Sharing Access to Notes Engages and Empowers Patients, Families and other Care Partners
Jennifer L. Wolff, PhD,
Associate Professor of Health Policy and Management Johns Hopkins Bloomberg School of Public Health
Navigating health system demands and managing treatments can be difficult, particularly for individuals with complex health needs who are often under the care of multiple providers. Online patient portals have become an important strategy that can be used to help patients access their health information and participate more actively in care.
Using the portal, patients can view laboratory test results and increasingly, the notes their doctors write. Patients can perform health management activities like filling prescriptions or scheduling appointments, and they can also communicate with their health care team using secure email. Although there are many benefits of having easy access to information using patient portals, not everyone has a computer or mobile device, and not everyone who has a computer knows how to access and use their record to help them manage their health.
Family and friends often play a pivotal role in managing the care of those who are more vulnerable, including helping manage medical tasks and communicating with health care providers. While the doctor patient relationships remains confidential, patients can share information in their medical record with whomever they like choose. Some health systems even allow patients to designate a family member or friend “care partner” with secure proxy access which enables them to access the patient’s health information, schedule appointments, refill prescriptions, or communicate electronically with providers.
Affording appropriate and meaningful engagement of family members through shared access to the patient portal has several important benefits. Family members are among the most vigilant of health system stakeholders. Providing them timely access to accurate and comprehensive information about patients’ health and treatments can help families proactively support patients in managing their health and coordinating their care. Having care partners review the record also provides the opportunity to alert providers of inaccuracies or omissions in the patient’s electronic health record, enhancing patient safety. These benefits may be particularly important when family members live at a distance and cannot be physically present during face-to-face encounters.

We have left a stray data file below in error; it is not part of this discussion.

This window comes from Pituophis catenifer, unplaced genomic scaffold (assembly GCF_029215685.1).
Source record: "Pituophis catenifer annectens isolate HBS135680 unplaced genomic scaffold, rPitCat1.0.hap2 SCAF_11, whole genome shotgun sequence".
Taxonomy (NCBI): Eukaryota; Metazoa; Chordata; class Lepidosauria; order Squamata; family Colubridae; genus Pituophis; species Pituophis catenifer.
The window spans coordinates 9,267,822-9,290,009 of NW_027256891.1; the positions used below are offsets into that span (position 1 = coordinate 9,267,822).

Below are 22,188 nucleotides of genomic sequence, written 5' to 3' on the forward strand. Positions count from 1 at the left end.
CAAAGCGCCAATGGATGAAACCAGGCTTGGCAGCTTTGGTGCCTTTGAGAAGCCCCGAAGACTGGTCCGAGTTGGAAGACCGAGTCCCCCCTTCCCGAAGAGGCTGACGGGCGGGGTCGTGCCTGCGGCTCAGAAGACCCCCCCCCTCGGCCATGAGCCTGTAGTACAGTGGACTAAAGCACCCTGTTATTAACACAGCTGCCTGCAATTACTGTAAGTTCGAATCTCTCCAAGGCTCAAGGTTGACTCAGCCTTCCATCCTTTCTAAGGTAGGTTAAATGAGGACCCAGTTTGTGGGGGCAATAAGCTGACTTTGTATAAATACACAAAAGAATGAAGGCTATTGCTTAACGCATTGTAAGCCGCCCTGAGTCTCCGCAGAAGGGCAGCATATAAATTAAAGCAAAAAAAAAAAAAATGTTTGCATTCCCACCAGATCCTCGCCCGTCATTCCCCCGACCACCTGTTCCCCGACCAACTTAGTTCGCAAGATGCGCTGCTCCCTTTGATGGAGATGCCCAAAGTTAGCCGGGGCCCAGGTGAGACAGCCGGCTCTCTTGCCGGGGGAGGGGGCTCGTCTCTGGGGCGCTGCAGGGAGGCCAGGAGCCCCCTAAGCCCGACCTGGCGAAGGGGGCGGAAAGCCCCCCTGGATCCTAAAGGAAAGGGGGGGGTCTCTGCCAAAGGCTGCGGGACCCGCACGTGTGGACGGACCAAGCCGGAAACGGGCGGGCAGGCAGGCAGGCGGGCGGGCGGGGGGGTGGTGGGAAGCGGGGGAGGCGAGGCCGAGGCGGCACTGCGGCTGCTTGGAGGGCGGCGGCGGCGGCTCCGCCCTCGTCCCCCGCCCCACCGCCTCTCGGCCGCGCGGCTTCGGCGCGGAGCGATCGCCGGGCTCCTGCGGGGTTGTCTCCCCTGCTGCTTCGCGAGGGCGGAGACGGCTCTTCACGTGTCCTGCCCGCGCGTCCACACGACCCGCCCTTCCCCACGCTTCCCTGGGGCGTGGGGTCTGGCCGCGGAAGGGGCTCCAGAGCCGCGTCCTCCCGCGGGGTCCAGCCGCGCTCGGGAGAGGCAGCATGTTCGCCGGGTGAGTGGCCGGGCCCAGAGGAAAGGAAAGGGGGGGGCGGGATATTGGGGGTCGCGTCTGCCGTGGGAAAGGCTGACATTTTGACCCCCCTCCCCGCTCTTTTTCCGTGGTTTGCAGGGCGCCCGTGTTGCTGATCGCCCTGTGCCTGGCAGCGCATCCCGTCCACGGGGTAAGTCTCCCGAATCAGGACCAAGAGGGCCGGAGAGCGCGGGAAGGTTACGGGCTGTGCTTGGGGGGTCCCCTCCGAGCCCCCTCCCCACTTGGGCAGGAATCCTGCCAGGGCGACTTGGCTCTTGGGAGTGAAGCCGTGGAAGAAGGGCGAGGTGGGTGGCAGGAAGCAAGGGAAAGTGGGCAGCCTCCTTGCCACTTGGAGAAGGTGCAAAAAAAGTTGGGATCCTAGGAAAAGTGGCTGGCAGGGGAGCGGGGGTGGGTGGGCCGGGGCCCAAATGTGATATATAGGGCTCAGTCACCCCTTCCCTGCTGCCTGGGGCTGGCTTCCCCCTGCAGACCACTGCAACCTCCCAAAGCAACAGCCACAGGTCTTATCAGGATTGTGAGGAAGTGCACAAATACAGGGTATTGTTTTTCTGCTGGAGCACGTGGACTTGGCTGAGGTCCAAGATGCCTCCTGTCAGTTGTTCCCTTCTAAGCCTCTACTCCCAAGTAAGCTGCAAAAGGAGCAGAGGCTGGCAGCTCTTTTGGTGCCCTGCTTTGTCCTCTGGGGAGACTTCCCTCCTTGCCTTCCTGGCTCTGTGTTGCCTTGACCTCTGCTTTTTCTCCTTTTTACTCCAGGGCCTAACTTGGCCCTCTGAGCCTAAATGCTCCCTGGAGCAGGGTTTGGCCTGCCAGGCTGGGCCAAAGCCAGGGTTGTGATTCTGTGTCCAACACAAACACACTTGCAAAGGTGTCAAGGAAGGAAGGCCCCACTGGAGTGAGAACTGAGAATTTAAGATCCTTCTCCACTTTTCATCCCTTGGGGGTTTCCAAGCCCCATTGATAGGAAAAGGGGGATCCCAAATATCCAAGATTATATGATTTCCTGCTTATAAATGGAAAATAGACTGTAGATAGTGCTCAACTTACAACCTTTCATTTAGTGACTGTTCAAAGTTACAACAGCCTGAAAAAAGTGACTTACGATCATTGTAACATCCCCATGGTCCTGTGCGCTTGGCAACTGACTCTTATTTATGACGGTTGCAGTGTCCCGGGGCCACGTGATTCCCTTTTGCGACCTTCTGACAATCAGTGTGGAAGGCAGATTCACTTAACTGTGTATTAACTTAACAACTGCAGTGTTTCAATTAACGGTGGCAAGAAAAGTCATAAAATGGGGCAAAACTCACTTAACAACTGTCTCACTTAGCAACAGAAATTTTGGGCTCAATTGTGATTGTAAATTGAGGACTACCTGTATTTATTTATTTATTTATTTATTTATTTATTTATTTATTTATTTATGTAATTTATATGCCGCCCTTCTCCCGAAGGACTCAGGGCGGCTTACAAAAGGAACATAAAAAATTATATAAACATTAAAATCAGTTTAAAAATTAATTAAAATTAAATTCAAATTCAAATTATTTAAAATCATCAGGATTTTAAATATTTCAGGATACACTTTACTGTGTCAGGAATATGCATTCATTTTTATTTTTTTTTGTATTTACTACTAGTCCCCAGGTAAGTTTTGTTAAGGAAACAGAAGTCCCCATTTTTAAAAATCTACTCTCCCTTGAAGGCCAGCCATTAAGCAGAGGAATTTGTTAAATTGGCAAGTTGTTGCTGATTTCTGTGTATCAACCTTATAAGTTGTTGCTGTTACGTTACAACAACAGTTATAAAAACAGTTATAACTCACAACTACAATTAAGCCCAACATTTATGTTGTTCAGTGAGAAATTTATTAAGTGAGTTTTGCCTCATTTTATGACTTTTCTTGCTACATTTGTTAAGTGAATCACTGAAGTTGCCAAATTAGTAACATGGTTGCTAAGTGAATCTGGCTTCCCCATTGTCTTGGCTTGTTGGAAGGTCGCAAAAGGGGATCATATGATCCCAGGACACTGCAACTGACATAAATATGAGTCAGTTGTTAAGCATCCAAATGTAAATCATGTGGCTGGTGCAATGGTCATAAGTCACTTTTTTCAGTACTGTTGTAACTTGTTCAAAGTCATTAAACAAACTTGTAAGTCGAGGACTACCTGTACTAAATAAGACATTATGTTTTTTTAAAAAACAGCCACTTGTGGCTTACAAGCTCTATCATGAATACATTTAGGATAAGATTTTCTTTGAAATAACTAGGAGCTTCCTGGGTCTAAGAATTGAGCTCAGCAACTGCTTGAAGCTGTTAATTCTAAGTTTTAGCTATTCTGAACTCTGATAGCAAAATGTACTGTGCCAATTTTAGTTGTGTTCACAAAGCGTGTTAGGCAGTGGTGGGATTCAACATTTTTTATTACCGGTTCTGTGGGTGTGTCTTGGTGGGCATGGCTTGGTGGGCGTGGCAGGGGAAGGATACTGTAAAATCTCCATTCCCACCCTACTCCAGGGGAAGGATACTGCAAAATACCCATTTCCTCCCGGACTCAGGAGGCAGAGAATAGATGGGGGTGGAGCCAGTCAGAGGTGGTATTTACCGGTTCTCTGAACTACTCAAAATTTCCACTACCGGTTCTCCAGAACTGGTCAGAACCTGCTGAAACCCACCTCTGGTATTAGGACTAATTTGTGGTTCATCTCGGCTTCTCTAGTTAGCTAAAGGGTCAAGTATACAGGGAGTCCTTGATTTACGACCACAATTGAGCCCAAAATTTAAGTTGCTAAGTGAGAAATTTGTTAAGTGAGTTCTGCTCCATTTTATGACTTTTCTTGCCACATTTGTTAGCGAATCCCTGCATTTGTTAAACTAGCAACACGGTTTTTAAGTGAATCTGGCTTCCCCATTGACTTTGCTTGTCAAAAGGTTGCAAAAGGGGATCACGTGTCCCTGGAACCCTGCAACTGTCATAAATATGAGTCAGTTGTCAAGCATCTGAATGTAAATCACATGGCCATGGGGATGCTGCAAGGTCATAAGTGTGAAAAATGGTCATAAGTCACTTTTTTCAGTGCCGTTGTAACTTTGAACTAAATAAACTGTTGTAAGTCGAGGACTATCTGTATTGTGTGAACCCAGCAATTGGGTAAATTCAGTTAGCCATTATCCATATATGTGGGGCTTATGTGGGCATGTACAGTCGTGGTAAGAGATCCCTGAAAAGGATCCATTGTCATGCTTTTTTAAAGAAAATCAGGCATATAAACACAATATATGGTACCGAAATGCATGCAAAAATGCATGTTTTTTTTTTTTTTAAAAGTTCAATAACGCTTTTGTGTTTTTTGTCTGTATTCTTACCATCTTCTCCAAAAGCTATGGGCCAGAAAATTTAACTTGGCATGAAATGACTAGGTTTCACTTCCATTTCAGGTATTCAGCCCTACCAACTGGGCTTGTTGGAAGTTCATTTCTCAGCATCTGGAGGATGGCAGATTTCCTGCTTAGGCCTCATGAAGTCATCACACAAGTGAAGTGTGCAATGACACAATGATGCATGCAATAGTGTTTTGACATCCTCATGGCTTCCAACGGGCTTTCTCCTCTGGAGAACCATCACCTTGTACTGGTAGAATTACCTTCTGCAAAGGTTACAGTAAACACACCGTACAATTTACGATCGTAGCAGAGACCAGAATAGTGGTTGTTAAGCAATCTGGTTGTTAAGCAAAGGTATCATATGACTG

Work undertaken by myself, colleagues at Geisinger Health System, and the OpenNotes team demonstrate the benefit of shared access. In a recent article in the Journal of the American Medical Informatics Association, we found that patients of all ages elected to share access to their patient portal account. Reflecting the diverse circumstances and multifaceted ways in which family members facilitate care, patients had varied motivations for sharing access to their patient portal account. Some patients stated they shared access to their patient portal account because their care partner helps them manage health care activities (41.9%). Other patients shared access to their patient portal account with a care partner in case of emergency (29.7%), because they themselves do not use a computer (18.4%), or because shared access was requested by their care partner (10.0%). Care partners were comparatively better educated, more confident in their ability to manage aspects of patient health, and more frequent users of health information technology than patients. Relative to patients, care partners were more likely to perform health management activities electronically and to use features of patient portal functionality such as direct messaging.
Taken together, study results suggest that shared access is an underused strategy that may help bridge patients’ health literacy deficits and lack of technology experience by allowing family members to participate more actively in care.